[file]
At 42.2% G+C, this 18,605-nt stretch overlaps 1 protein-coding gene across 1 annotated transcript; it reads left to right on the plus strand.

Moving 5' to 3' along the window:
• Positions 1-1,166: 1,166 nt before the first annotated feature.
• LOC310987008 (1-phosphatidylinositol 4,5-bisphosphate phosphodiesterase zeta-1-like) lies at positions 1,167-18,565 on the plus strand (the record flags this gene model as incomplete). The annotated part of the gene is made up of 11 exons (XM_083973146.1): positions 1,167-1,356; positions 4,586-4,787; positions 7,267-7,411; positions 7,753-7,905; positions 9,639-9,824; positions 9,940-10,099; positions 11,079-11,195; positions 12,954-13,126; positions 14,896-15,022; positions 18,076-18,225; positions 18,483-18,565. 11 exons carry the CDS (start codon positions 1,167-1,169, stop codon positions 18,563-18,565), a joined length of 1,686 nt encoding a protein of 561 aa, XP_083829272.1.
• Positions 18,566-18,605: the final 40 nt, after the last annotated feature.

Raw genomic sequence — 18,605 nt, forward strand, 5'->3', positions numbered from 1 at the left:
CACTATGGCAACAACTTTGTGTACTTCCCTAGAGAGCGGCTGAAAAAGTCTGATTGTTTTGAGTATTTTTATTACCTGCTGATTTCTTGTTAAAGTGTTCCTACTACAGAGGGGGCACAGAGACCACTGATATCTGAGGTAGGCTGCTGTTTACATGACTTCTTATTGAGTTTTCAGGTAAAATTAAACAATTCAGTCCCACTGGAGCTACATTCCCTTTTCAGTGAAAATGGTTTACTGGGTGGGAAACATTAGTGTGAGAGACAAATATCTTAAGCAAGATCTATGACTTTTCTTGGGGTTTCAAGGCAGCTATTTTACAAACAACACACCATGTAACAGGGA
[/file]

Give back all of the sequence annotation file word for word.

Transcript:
At 42.2% G+C, this 18,605-nt stretch overlaps 1 protein-coding gene across 1 annotated transcript; it reads left to right on the plus strand.

Moving 5' to 3' along the window:
• Positions 1-1,166: 1,166 nt before the first annotated feature.
• LOC310987008 (1-phosphatidylinositol 4,5-bisphosphate phosphodiesterase zeta-1-like) lies at positions 1,167-18,565 on the plus strand (the record flags this gene model as incomplete). The annotated part of the gene is made up of 11 exons (XM_083973146.1): positions 1,167-1,356; positions 4,586-4,787; positions 7,267-7,411; positions 7,753-7,905; positions 9,639-9,824; positions 9,940-10,099; positions 11,079-11,195; positions 12,954-13,126; positions 14,896-15,022; positions 18,076-18,225; positions 18,483-18,565. 11 exons carry the CDS (start codon positions 1,167-1,169, stop codon positions 18,563-18,565), a joined length of 1,686 nt encoding a protein of 561 aa, XP_083829272.1.
• Positions 18,566-18,605: the final 40 nt, after the last annotated feature.

Raw genomic sequence — 18,605 nt, forward strand, 5'->3', positions numbered from 1 at the left:
CACTATGGCAACAACTTTGTGTACTTCCCTAGAGAGCGGCTGAAAAAGTCTGATTGTTTTGAGTATTTTTATTACCTGCTGATTTCTTGTTAAAGTGTTCCTACTACAGAGGGGGCACAGAGACCACTGATATCTGAGGTAGGCTGCTGTTTACATGACTTCTTATTGAGTTTTCAGGTAAAATTAAACAATTCAGTCCCACTGGAGCTACATTCCCTTTTCAGTGAAAATGGTTTACTGGGTGGGAAACATTAGTGTGAGAGACAAATATCTTAAGCAAGATCTATGACTTTTCTTGGGGTTTCAAGGCAGCTATTTTACAAACAACACACCATGTAACAGGGA